It looks like you're using Internet Explorer 11 or older. This website works best with modern browsers such as the latest versions of Chrome, Firefox, Safari, and Edge. If you continue with this browser, you may see unexpected results.
Questions to Ask Yourself when Evaluating an Article
Is this written for a scholarly or technical audience?
Is the article appropriate for your needs?
Does the article explore one issue in detail?
Is the article free of errors?
Does it provide documentation? (Look for Footnotes, citations, or a bibliography)
Are the citations scholarly sources? (From books or journals rather than websites)
Can you determine any bias in the article?
Does the article have any funding disclosure statements? (Does this raise any issues of objectivity)
Is the author identified?
Is the author an expert in the field?
Are the authors credentials noted?
Is the publisher a university press, or other scholarly publisher?
Is the article written recently?
Is it important to have recent information on the topic?
Does the article contain information that supports your research?
Does the article have references that can point you to additional useful materials?
The answers to these questions will help quide your evaluation.
Check the authority of the article. Articles with funding disclosure statements can be a red flag that the article may represent the objectives of the funder. If an article is funded by an organization, foundation or group look into the funding organization.
Consider what is important to your specific needs. An article may not need to be recent for certain topics. If you are doing a paper on cancer treatment currency is important, but for a paper on the Civil War, currency is not as important.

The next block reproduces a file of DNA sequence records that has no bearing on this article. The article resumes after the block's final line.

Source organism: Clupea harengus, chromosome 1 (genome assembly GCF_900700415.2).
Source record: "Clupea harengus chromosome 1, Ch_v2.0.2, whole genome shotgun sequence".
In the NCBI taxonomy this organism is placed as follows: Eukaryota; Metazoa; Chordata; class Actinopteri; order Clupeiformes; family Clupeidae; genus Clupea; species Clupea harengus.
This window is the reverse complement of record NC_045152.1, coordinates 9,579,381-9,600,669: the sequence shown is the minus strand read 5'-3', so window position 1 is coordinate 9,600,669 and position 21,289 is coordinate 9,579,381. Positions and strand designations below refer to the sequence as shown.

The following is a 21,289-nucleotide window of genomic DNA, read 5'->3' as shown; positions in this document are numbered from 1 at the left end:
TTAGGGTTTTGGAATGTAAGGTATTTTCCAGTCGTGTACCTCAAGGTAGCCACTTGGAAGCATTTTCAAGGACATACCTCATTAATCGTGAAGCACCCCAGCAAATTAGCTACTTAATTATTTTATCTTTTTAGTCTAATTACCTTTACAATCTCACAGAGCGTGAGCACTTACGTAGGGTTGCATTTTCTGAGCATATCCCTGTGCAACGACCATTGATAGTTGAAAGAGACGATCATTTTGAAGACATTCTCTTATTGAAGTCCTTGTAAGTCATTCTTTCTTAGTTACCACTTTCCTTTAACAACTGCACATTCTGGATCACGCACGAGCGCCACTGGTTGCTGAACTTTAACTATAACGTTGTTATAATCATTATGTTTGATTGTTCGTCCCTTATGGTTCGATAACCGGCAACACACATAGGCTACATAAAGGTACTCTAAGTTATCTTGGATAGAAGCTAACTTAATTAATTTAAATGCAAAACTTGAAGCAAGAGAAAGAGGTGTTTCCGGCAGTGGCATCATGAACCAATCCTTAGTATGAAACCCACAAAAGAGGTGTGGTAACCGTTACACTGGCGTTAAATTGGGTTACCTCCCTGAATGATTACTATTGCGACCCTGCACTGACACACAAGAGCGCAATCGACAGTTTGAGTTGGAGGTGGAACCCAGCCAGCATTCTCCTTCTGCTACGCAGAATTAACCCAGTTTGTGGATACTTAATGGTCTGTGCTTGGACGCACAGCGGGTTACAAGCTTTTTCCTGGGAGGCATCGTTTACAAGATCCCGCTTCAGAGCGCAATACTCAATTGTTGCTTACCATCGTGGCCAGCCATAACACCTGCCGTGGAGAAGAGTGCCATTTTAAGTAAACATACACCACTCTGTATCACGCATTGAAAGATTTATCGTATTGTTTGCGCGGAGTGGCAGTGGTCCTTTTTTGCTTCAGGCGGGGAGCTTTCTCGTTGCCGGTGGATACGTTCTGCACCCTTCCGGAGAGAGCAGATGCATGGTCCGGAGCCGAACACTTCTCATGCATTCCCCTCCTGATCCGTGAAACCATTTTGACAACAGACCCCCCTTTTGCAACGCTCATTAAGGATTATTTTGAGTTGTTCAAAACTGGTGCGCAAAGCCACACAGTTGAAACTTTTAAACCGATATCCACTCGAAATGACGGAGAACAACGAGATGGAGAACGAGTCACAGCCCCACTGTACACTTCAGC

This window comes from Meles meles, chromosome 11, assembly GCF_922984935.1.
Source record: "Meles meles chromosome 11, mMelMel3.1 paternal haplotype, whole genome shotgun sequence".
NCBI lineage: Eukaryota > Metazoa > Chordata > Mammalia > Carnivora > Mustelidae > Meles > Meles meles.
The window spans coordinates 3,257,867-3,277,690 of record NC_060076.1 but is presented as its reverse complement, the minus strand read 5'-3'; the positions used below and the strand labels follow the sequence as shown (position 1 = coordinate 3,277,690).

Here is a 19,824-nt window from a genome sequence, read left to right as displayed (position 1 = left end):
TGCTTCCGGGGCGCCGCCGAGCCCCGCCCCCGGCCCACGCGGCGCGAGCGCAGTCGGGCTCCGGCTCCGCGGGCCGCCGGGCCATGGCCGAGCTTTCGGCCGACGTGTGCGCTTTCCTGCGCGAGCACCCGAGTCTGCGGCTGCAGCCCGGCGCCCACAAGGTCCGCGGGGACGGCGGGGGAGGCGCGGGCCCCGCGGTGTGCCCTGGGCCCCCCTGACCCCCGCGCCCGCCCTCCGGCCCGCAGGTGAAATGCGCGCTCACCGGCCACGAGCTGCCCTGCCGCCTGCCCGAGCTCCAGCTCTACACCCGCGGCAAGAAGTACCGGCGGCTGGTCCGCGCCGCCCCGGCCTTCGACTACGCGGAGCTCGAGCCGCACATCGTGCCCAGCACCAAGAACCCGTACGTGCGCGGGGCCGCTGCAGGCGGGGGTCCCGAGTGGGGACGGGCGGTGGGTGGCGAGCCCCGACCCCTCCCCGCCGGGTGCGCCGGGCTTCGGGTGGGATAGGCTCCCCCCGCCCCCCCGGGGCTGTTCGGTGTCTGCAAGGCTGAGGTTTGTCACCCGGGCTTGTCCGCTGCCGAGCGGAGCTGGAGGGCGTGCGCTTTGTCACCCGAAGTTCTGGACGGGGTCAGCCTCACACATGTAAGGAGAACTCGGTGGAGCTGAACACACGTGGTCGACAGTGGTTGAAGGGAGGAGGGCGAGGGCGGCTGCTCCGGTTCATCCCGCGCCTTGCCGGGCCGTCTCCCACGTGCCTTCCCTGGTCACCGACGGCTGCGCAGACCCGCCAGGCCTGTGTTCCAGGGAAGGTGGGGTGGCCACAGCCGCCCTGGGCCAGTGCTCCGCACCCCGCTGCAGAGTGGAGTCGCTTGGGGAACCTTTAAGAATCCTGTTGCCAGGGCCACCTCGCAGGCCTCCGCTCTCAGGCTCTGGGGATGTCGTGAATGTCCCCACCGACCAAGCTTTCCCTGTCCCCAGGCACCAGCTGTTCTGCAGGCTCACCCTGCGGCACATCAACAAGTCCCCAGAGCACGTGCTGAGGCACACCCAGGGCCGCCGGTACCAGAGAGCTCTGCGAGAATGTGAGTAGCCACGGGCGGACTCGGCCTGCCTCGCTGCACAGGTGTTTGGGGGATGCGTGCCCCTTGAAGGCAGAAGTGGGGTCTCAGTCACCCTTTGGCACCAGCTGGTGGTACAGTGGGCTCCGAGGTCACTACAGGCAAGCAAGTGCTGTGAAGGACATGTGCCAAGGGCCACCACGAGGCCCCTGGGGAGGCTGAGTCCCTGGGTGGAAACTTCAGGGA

Misinformation can have significant societal consequences. For example, misinformation about climate change has confused the public and stalled support for mitigation policies. When people lack the expertise and skill to evaluate the science behind a claim, they typically rely on heuristics such as substituting judgment about something complex (i.e. climate science) with judgment about something simple (i.e. the character of people who speak about climate science) and are therefore vulnerable to misleading information. Inoculation theory offers one approach to effectively neutralize the influence of misinformation. Typically, inoculations convey resistance by providing people with information that counters misinformation. In contrast, we propose inoculating against misinformation by explaining the fallacious reasoning within misleading denialist claims. We offer a strategy based on critical thinking methods to analyse and detect poor reasoning within denialist claims. This strategy includes detailing argument structure, determining the truth of the premises, and checking for validity, hidden premises, or ambiguous language. Focusing on argument structure also facilitates the identification of reasoning fallacies by locating them in the reasoning process. Because this reason-based form of inoculation is based on general critical thinking methods, it offers the distinct advantage of being accessible to those who lack expertise in climate science. We applied this approach to 42 common denialist claims and find that they all demonstrate fallacious reasoning and fail to refute the scientific consensus regarding anthropogenic global warming. This comprehensive deconstruction and refutation of the most common denialist claims about climate change is designed to act as a resource for communicators and educators who teach climate science and/or critical thinking. (Abstract from the article)